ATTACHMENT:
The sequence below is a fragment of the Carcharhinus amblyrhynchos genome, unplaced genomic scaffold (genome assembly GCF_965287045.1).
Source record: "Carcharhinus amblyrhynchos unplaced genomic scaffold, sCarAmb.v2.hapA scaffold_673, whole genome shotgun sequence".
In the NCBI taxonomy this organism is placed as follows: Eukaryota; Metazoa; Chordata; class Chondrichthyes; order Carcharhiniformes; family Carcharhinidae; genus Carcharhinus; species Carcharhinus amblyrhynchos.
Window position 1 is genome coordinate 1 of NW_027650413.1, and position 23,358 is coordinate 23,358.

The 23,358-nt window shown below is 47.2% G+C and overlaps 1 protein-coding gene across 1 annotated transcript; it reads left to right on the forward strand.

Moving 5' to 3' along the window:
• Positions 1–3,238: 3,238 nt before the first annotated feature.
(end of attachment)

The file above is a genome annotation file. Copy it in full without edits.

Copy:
The sequence below is a fragment of the Carcharhinus amblyrhynchos genome, unplaced genomic scaffold (genome assembly GCF_965287045.1).
Source record: "Carcharhinus amblyrhynchos unplaced genomic scaffold, sCarAmb.v2.hapA scaffold_673, whole genome shotgun sequence".
In the NCBI taxonomy this organism is placed as follows: Eukaryota; Metazoa; Chordata; class Chondrichthyes; order Carcharhiniformes; family Carcharhinidae; genus Carcharhinus; species Carcharhinus amblyrhynchos.
Window position 1 is genome coordinate 1 of NW_027650413.1, and position 23,358 is coordinate 23,358.

The 23,358-nt window shown below is 47.2% G+C and overlaps 1 protein-coding gene across 1 annotated transcript; it reads left to right on the forward strand.

Moving 5' to 3' along the window:
• Positions 1–3,238: 3,238 nt before the first annotated feature.